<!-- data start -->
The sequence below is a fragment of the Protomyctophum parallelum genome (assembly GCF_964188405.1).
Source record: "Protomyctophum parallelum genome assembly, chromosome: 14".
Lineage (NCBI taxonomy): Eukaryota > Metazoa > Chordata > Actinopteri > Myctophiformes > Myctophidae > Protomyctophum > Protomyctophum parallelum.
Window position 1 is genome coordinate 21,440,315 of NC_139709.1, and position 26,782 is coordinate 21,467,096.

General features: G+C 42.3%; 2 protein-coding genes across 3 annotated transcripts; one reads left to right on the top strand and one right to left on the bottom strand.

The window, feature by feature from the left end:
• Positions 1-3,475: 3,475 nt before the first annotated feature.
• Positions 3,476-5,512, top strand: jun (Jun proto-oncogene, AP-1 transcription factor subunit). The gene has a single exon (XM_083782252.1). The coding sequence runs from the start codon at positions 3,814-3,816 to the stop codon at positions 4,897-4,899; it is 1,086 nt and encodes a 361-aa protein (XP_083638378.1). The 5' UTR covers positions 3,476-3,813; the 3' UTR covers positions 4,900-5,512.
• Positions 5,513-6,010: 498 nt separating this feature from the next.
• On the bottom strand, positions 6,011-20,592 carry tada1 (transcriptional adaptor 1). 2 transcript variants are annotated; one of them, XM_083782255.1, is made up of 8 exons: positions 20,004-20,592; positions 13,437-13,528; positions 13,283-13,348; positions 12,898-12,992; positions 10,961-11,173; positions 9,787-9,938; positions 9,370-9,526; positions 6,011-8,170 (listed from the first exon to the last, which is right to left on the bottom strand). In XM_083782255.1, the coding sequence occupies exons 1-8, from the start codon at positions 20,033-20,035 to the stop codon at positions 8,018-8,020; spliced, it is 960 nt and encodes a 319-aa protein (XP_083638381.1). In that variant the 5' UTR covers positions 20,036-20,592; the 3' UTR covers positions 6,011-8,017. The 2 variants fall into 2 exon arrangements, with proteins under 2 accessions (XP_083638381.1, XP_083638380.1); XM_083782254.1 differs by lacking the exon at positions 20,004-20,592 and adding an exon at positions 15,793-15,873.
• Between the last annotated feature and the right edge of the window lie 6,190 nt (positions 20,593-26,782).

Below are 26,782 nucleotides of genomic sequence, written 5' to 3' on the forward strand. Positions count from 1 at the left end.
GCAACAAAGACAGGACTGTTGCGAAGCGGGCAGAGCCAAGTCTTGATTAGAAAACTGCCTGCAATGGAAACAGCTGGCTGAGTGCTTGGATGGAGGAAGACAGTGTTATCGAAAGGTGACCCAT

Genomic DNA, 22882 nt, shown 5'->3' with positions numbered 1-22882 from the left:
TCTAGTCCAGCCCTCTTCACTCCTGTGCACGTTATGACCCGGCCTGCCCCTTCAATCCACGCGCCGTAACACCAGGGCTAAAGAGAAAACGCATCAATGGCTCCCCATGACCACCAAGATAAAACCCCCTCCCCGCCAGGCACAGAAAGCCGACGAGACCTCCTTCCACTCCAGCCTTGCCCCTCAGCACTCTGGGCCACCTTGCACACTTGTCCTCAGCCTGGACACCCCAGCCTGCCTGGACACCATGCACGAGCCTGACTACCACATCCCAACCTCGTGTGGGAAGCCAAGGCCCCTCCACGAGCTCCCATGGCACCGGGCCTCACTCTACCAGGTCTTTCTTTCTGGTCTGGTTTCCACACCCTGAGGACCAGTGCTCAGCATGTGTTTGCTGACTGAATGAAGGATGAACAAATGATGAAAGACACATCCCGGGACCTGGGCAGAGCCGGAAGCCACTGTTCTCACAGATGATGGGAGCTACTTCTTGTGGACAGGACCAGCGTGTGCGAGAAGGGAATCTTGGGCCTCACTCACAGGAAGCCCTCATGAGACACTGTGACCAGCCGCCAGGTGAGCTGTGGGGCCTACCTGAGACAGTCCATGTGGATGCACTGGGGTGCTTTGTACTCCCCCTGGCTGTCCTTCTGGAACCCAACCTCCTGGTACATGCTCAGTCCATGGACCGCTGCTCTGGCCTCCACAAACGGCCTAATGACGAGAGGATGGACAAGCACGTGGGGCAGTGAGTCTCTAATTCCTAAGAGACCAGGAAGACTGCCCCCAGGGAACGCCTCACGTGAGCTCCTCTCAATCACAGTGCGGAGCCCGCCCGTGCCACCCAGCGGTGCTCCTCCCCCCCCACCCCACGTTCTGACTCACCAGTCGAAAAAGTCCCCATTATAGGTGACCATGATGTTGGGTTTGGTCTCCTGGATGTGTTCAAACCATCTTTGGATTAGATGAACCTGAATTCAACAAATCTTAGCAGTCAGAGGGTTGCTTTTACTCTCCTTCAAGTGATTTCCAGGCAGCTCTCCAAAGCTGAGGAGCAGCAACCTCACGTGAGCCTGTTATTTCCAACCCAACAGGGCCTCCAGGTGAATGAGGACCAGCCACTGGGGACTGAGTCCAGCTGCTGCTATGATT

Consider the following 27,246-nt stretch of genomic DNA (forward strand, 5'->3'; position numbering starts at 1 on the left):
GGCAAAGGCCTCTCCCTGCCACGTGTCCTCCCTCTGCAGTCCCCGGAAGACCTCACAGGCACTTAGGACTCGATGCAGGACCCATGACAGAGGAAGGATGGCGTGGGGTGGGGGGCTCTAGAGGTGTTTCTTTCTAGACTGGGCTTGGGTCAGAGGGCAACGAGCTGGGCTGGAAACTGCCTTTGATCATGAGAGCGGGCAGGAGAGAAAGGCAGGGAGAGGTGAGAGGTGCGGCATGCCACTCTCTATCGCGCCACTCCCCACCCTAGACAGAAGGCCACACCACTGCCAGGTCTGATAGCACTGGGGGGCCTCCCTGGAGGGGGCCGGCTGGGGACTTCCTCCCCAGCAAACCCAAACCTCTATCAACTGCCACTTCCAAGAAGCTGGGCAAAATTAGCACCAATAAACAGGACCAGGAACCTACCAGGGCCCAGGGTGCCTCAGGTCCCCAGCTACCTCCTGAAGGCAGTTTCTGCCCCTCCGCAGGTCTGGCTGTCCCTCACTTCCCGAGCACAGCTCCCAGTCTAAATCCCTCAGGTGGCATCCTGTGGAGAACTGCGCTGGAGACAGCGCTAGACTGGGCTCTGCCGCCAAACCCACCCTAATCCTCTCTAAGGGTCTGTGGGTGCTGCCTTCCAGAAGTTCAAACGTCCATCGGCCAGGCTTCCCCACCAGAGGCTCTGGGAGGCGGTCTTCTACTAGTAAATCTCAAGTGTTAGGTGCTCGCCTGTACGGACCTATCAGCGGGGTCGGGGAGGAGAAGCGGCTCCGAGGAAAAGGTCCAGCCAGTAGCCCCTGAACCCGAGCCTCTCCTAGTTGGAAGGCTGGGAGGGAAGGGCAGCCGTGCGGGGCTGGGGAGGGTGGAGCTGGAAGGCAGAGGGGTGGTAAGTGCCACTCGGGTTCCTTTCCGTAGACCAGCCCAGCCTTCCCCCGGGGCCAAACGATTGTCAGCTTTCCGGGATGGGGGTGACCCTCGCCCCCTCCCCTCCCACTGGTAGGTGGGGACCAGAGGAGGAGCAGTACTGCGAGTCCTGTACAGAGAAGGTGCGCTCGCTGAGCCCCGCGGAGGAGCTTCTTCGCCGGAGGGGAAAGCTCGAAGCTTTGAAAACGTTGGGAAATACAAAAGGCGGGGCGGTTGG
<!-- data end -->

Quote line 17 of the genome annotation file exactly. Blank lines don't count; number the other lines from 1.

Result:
GGCAAAGGCCTCTCCCTGCCACGTGTCCTCCCTCTGCAGTCCCCGGAAGACCTCACAGGCACTTAGGACTCGATGCAGGACCCATGACAGAGGAAGGATGGCGTGGGGTGGGGGGCTCTAGAGGTGTTTCTTTCTAGACTGGGCTTGGGTCAGAGGGCAACGAGCTGGGCTGGAAACTGCCTTTGATCATGAGAGCGGGCAGGAGAGAAAGGCAGGGAGAGGTGAGAGGTGCGGCATGCCACTCTCTATCGCGCCACTCCCCACCCTAGACAGAAGGCCACACCACTGCCAGGTCTGATAGCACTGGGGGGCCTCCCTGGAGGGGGCCGGCTGGGGACTTCCTCCCCAGCAAACCCAAACCTCTATCAACTGCCACTTCCAAGAAGCTGGGCAAAATTAGCACCAATAAACAGGACCAGGAACCTACCAGGGCCCAGGGTGCCTCAGGTCCCCAGCTACCTCCTGAAGGCAGTTTCTGCCCCTCCGCAGGTCTGGCTGTCCCTCACTTCCCGAGCACAGCTCCCAGTCTAAATCCCTCAGGTGGCATCCTGTGGAGAACTGCGCTGGAGACAGCGCTAGACTGGGCTCTGCCGCCAAACCCACCCTAATCCTCTCTAAGGGTCTGTGGGTGCTGCCTTCCAGAAGTTCAAACGTCCATCGGCCAGGCTTCCCCACCAGAGGCTCTGGGAGGCGGTCTTCTACTAGTAAATCTCAAGTGTTAGGTGCTCGCCTGTACGGACCTATCAGCGGGGTCGGGGAGGAGAAGCGGCTCCGAGGAAAAGGTCCAGCCAGTAGCCCCTGAACCCGAGCCTCTCCTAGTTGGAAGGCTGGGAGGGAAGGGCAGCCGTGCGGGGCTGGGGAGGGTGGAGCTGGAAGGCAGAGGGGTGGTAAGTGCCACTCGGGTTCCTTTCCGTAGACCAGCCCAGCCTTCCCCCGGGGCCAAACGATTGTCAGCTTTCCGGGATGGGGGTGACCCTCGCCCCCTCCCCTCCCACTGGTAGGTGGGGACCAGAGGAGGAGCAGTACTGCGAGTCCTGTACAGAGAAGGTGCGCTCGCTGAGCCCCGCGGAGGAGCTTCTTCGCCGGAGGGGAAAGCTCGAAGCTTTGAAAACGTTGGGAAATACAAAAGGCGGGGCGGTTGG